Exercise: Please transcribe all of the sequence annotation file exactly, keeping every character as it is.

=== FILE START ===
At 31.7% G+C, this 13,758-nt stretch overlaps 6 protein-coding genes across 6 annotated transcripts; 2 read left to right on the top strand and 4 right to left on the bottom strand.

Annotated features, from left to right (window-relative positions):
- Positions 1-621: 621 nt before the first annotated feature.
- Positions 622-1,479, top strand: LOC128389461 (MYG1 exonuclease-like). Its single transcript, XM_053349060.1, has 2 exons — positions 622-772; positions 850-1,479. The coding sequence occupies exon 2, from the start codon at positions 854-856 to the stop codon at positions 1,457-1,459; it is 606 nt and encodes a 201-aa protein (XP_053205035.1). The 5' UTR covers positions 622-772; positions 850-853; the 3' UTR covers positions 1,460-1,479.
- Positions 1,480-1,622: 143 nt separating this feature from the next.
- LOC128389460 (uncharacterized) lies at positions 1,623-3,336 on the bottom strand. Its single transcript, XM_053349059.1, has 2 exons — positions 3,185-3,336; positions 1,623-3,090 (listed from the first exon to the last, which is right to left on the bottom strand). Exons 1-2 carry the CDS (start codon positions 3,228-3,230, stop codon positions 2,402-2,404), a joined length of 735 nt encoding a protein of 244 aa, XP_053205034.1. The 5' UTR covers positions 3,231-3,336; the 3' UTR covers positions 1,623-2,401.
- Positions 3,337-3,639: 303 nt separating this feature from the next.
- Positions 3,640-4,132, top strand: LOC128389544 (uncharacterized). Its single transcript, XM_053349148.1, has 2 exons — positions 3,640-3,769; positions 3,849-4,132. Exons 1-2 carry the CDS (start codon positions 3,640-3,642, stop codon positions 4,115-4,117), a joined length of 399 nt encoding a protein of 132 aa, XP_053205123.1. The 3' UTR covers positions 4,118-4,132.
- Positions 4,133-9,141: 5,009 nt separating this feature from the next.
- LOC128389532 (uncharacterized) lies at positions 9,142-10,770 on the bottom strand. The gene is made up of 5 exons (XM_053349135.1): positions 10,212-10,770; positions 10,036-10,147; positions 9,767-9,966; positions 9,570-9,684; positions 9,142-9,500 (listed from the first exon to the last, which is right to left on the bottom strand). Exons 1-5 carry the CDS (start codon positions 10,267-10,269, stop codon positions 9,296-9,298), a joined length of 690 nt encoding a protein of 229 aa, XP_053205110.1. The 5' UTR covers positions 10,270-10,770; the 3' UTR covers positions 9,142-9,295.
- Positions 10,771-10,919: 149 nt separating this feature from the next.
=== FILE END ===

At 31.7% G+C, this 13,758-nt stretch overlaps 6 protein-coding genes across 6 annotated transcripts; 2 read left to right on the top strand and 4 right to left on the bottom strand.

Annotated features, from left to right (window-relative positions):
- Positions 1-621: 621 nt before the first annotated feature.
- Positions 622-1,479, top strand: LOC128389461 (MYG1 exonuclease-like). Its single transcript, XM_053349060.1, has 2 exons — positions 622-772; positions 850-1,479. The coding sequence occupies exon 2, from the start codon at positions 854-856 to the stop codon at positions 1,457-1,459; it is 606 nt and encodes a 201-aa protein (XP_053205035.1). The 5' UTR covers positions 622-772; positions 850-853; the 3' UTR covers positions 1,460-1,479.
- Positions 1,480-1,622: 143 nt separating this feature from the next.
- LOC128389460 (uncharacterized) lies at positions 1,623-3,336 on the bottom strand. Its single transcript, XM_053349059.1, has 2 exons — positions 3,185-3,336; positions 1,623-3,090 (listed from the first exon to the last, which is right to left on the bottom strand). Exons 1-2 carry the CDS (start codon positions 3,228-3,230, stop codon positions 2,402-2,404), a joined length of 735 nt encoding a protein of 244 aa, XP_053205034.1. The 5' UTR covers positions 3,231-3,336; the 3' UTR covers positions 1,623-2,401.
- Positions 3,337-3,639: 303 nt separating this feature from the next.
- Positions 3,640-4,132, top strand: LOC128389544 (uncharacterized). Its single transcript, XM_053349148.1, has 2 exons — positions 3,640-3,769; positions 3,849-4,132. Exons 1-2 carry the CDS (start codon positions 3,640-3,642, stop codon positions 4,115-4,117), a joined length of 399 nt encoding a protein of 132 aa, XP_053205123.1. The 3' UTR covers positions 4,118-4,132.
- Positions 4,133-9,141: 5,009 nt separating this feature from the next.
- LOC128389532 (uncharacterized) lies at positions 9,142-10,770 on the bottom strand. The gene is made up of 5 exons (XM_053349135.1): positions 10,212-10,770; positions 10,036-10,147; positions 9,767-9,966; positions 9,570-9,684; positions 9,142-9,500 (listed from the first exon to the last, which is right to left on the bottom strand). Exons 1-5 carry the CDS (start codon positions 10,267-10,269, stop codon positions 9,296-9,298), a joined length of 690 nt encoding a protein of 229 aa, XP_053205110.1. The 5' UTR covers positions 10,270-10,770; the 3' UTR covers positions 9,142-9,295.
- Positions 10,771-10,919: 149 nt separating this feature from the next.